Three weeks ago you held a rare picture in your hands. The slimy, sagging walls of the trench pressed at your back as you stared at your home. Your village. Your family. You could not make your eyes believe them real. Ma and Da in the doorway, arms gathering children like a cherished bouquet between them.

Your ma’s head is bent towards you and your face is upturned in response, a defiant scowl on your brow. Nine. A man from the local rag points the camera. You want to play football. You do not want to be still. You don’t smile. Even though it would have come without trying; without directing your lips over your teeth. An easy smile that would have lifted your cheeks and shone in your eyes. Click.

At the door, you clear your throat. Emotion is squeezing across your chest. Spine poker straight. You lift your hand, form a fist and go to knock but fear clings to your elbow; pulls your arm back. Don’t touch. There is sweat stinging the rims of your eyes. Or tears. The door blurs. You blink. The war rages against your temples. Reality seems like it’s sifting away, as if with the first strike of your knuckles, your home will collapse into a heap of sand then drift off on a breeze.

You glance back from where you’ve come with a strong sense of longing. You can’t want to go back? You don’t. Run. Shoot. Shiver. You don’t. But it’s sank into the soft parts of you, made you deformed, filled you with horror, terror and shame; secret monsters of war that wake you at night drowning in sweat and piss. You struggle to find the parts of you not shaped by panic. A wedge of flesh or an unoccupied cavern between the angles of your skeleton untouched by the sight of blood-stained mud, or shrivelled by the dying moans of Paddy Tierney; the whimpering sleep of Jimmy Sullivan, the stench of your own foot rot and the acrid stink of gun powder. Somewhere between heart beats, you feel it. Beneath your shoulder blades. A shiver. A chance. You. It is such a vulnerable smudge of hope, it makes you nervous.

The door is opening. It sticks then shudders inwards. Against the gloom of the living room, she’s standing. Hand pressed over closed mouth; fingers bent white against her chin. You search for signs of change first. She is smaller or you are bigger. Her hands drop. Palms sliding over apron.

Hi Ma.

Her lips twitch.

Your Daddy’s at work.

I know.

Your eyes are stuck on hers. Held. Locked. Safe. There are tiny flickers of movement in her gaze as if she is cataloguing your hurt. You can feel your insides curling around that vulnerable particle of flesh.

Her hand moves from her side. White flash. Blood rush. You flinch. Head down, Solider.

Welcome home, son.

The cool of her palm is soothing against your hot cheek.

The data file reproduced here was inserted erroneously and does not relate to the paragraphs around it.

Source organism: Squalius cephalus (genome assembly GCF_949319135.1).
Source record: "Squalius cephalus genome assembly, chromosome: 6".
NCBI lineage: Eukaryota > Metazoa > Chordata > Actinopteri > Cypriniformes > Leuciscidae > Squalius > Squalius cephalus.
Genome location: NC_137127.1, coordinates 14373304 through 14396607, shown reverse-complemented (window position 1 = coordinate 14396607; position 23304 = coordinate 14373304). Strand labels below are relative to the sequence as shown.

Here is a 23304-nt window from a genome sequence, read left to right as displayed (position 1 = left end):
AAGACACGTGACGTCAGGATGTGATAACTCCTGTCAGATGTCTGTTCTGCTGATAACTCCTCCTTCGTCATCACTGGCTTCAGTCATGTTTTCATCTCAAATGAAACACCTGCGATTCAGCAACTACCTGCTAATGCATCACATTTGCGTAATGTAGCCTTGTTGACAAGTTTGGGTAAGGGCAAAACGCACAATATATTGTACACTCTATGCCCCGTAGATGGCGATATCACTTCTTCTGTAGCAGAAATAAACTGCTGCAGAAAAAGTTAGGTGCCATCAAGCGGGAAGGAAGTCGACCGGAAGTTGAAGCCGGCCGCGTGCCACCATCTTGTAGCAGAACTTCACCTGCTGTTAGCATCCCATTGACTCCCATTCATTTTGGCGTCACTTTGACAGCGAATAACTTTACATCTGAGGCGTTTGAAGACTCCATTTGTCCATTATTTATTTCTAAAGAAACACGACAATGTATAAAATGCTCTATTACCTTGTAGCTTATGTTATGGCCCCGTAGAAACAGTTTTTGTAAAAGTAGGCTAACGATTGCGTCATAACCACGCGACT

You are being led inside. Each step brings you further into before. Five. Sitting on the icy floor, new shoes. The bunny runs round the tree. Jumps in the hole. Close it up tight. Twelve. Loading the aga with turf. A perfect imprint of the handle branded into the pale blue skin of your forearm. Sixteen.

Doesn’t he look smashin’ now in his uniform?

Ah, that he does. You’ll take care now, son.

I will yeah, Ma. Don’t worry.

There is tea on the table. A half loaf, a pot of jam and a cup of pale brown tea; milky with half a sugar. You remember.

Let me take a look at you.

You are still as stone.

Her hands cup your face; fingers trembling against temples. Your skin aches, your breath trips. You reach up to settle her touch. To show her you’re okay. Be a man. Get up, goddammit. Fire! A burst of air spits through your lips. Your teeth bump together and you feel a sharp pinch at the back of your tongue. Panic rises through your feet, your guts twist and tighten, pull high under your ribs. Your ma is a watery presence before you but her hands are sure and firm against your skin.

Tis alright, son. You’re alright.

Cool hands glide down your arms. A tug on the cuff. A sweep over the shoulders. You are not sure when you came to be sitting. The chair feels too narrow, the seat too low. You do not fit.

We’ll fix that, shall we? I don’t have an exact match, but nearly is next to there, isn’t it son?

The thread from your pocket is captured between her finger and thumb. You’re nearly there. Nearly here.

Yes, Ma.

She spills a number of buttons into her palm and selects a brown knobble of wood.

She hums as she works. The tune weaves under your arms, around your back. Holds you in the past. Eleven. Ma’s lips on your forehead. You are ill, lying under hot, sticky sheets; at sea in your childhood bed. Your friends call out from the green, laughter streaming in through the window.

You are not sure when thought becomes words, but from nowhere you are speaking.

Will I feel myself again, Ma?

She wraps the excess thread around her index finger and tugs. Snap. When she looks up, her eyes are pools of compassion. Your mouth seals tight. She twists the button, adjusts it so that it rests neatly against the stiff fabric.

A different self, love. A different self.